Marram grass Ammophila arenaria is one of the most common plant species at Les Blanches Banques. It flourishes in the calcium-rich environment of the sand dunes, and also plays a major part in forming them. Its tough spikey foliage acts as a barrier to wind blown sand, causing it to accumulate around the base of the plant, with the rhizomes (roots) of the plant helping to bind and stabilise the sand.
The flora of this site is exceptionally diverse and includes the very rare:
- Nottingham catchfly Silene nutans
- Purple viper’s bugloss Echium plantagineum
- Sea-stock Matthiola sinuata
- Dwarf pansy Viola kitaibeliana
- Green winged orchid Anacamptis morio
- Early purple orchid Orchis mascula
- Lizard orchid Himantoglossum hircinum
Les Blanches Banques is an important area for:
- Common toad Bufo bufo
- Green lizard Lacerta bilineata
- Grass snake Natrix natrix
- Sand martin Riparia riparia
- Wheatear Oenanthe oenanthe
- Skylark Alauda arvensis
- Common stonechat Saxicola rubecula
- Bank vole Clethrionomys glareolus
- Wood mouse Apodemus sylvaticus
- Millet’s or crowned shrew Sorex coronatus
- Lesser white-toothed shrew Crocidura suaveolens
- Rabbit Oryctolagus cuniculus
Rabbits are important to the site as they provide a natural management system by grazing, which in turn provides the right conditions for the smaller plants that would otherwise be overwhelmed.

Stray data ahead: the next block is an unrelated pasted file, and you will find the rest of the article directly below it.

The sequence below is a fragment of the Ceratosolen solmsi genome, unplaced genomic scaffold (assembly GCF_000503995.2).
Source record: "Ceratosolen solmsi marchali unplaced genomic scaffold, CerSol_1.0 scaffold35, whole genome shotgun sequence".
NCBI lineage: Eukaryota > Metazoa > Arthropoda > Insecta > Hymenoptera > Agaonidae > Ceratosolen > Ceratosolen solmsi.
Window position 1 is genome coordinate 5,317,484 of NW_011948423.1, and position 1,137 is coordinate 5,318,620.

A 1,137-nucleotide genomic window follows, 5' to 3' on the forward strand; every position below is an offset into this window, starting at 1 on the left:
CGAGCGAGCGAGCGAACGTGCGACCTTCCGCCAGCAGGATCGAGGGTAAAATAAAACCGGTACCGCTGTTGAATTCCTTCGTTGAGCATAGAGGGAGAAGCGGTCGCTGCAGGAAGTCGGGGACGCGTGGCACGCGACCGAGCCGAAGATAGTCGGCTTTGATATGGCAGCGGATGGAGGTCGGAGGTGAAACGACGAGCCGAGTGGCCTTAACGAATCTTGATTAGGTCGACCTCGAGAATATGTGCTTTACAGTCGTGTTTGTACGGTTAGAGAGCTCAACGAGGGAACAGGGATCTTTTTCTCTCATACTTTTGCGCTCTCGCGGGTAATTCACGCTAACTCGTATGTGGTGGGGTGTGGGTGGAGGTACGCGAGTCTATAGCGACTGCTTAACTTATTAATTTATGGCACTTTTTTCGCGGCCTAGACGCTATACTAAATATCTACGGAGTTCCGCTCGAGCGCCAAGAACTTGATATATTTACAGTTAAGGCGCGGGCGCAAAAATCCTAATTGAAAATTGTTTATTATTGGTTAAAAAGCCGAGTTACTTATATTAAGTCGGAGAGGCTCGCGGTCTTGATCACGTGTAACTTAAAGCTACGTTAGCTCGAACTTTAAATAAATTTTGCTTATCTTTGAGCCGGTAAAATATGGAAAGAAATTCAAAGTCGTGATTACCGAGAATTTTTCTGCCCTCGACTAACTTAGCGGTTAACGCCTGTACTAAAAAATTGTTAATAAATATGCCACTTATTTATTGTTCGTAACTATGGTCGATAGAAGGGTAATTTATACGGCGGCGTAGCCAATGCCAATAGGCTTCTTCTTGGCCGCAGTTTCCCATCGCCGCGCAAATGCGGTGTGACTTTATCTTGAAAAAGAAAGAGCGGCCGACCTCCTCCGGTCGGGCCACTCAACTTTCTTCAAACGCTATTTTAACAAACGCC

Rare invertebrates such as the blue winged grasshopper Oedipoda caerulescens and bloody-nosed beetle Timarcha tenebricosa can be found here, as well as many butterflies which can often be seen in abundance on a hot summer day.
Current management of the site includes the control of erosion and the loss of sand from this now stable dune system. The erection of fencing to catch sand and rebuild worn areas is a successful method. However, dune systems are inherently fragile and are very easily damaged by intensive human activities.
The careful management of access helps to ensure the protection of this unique site, without undue restraint on its enjoyment by the public. Habitat condition is further improved by controlling the spread of scrub and the influx of potentially invasive species which may become dominant to the detriment of other native species. Holm oak Quercus ilex, is controlled through selective felling and coppicing. Ragwort Jacobaea vulgaris is controlled as it is classified as a noxious weed under Jersey law; however, total clearance does not take place as it is the primary food source for the caterpillar of the cinnabar moth Tyria jacobaeae.
Frequent patrols of Les Blanches Banques are undertaken by the warden of the site to collect litter, check for damage and monitor developments in the flora and fauna of the site.